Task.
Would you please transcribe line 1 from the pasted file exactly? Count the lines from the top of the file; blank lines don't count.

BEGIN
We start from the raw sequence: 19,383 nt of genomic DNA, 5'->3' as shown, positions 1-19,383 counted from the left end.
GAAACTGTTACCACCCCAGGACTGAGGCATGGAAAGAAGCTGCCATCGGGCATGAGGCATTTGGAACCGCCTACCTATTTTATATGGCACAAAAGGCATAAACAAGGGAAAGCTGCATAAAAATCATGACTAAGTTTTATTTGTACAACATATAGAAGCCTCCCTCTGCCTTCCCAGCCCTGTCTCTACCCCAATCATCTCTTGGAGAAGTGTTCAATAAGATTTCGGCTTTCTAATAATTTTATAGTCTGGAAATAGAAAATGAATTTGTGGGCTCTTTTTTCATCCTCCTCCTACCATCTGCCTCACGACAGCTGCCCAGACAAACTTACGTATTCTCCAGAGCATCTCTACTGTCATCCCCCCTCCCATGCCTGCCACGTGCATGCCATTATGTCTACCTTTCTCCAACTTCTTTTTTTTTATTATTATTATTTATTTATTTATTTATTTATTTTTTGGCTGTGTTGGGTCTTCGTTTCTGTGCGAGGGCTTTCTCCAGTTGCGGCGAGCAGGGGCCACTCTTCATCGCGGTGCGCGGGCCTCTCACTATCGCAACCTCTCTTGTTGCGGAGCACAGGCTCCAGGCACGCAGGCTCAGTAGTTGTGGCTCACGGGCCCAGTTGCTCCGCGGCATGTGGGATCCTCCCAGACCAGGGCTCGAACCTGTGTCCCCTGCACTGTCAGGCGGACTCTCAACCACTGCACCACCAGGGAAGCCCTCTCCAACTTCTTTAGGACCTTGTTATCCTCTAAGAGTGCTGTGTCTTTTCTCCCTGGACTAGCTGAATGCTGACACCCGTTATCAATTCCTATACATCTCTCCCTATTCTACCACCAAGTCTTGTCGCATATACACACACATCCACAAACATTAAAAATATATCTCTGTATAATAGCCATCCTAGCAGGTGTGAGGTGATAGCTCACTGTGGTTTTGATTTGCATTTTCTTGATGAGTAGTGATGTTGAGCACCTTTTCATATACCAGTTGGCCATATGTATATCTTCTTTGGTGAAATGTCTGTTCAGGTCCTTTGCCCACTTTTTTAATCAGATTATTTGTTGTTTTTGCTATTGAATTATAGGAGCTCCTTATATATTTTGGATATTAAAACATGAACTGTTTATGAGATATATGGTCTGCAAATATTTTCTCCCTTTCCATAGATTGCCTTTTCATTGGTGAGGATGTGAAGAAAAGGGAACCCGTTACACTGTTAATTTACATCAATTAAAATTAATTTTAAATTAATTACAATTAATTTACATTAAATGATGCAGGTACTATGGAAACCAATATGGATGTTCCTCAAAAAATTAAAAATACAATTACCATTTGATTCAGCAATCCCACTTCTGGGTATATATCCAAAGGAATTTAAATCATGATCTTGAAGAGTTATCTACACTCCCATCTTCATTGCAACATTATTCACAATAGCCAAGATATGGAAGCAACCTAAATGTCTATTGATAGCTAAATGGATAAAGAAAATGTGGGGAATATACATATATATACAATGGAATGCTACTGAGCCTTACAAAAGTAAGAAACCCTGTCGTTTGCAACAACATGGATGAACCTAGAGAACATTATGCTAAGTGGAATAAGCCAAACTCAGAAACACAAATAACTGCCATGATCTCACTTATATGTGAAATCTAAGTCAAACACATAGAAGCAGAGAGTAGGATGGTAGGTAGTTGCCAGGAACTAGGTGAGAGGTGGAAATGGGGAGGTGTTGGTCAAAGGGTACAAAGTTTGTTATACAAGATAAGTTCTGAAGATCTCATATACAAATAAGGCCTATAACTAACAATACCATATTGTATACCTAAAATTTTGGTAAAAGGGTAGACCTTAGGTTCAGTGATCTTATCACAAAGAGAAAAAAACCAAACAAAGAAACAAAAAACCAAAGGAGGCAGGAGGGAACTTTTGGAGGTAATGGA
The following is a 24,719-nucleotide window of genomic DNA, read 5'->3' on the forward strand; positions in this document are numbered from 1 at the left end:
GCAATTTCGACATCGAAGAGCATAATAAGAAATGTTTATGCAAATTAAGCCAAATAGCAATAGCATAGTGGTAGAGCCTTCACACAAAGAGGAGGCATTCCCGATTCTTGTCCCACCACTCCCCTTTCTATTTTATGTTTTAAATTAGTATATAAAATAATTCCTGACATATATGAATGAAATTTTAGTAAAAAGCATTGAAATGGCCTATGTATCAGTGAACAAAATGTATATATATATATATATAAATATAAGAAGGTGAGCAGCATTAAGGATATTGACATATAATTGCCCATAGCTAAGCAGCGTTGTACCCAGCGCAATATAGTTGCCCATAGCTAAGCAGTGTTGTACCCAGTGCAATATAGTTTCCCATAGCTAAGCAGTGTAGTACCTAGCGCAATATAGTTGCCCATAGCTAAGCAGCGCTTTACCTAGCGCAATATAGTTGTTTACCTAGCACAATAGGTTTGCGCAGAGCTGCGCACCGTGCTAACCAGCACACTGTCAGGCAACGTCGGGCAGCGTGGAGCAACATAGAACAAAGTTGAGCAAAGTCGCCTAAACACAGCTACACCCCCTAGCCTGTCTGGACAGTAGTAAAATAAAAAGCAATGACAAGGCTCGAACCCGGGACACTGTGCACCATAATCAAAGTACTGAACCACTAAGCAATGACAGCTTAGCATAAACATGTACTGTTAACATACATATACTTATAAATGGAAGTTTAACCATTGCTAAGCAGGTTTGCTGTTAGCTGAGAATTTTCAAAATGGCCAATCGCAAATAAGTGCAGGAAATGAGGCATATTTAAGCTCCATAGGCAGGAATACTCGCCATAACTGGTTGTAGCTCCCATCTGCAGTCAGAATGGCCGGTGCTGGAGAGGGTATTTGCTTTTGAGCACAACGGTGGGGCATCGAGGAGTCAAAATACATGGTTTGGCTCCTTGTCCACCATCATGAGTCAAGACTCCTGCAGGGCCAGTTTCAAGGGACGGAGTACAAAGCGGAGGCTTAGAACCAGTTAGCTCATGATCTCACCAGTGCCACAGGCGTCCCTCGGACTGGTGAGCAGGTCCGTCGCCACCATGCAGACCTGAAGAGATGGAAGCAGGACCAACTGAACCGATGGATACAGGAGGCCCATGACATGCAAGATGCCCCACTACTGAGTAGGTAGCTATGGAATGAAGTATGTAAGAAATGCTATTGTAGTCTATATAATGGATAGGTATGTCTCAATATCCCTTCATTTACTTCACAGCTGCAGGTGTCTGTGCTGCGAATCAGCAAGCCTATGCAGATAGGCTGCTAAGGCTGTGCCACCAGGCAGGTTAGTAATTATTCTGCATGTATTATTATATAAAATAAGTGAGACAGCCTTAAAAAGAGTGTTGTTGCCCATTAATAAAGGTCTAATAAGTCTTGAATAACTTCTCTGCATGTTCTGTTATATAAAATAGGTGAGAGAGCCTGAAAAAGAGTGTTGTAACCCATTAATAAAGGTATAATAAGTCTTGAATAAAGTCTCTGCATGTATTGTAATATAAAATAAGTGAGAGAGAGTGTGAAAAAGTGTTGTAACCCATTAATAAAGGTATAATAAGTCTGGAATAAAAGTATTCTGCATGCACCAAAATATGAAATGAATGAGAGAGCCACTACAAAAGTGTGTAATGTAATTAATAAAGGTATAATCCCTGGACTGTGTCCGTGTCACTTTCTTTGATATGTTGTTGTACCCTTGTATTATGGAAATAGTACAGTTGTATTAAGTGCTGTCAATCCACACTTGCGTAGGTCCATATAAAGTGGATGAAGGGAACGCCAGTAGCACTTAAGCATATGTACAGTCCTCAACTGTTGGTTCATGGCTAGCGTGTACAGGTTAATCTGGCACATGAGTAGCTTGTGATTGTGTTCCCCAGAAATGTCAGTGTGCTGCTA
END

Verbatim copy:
We start from the raw sequence: 19,383 nt of genomic DNA, 5'->3' as shown, positions 1-19,383 counted from the left end.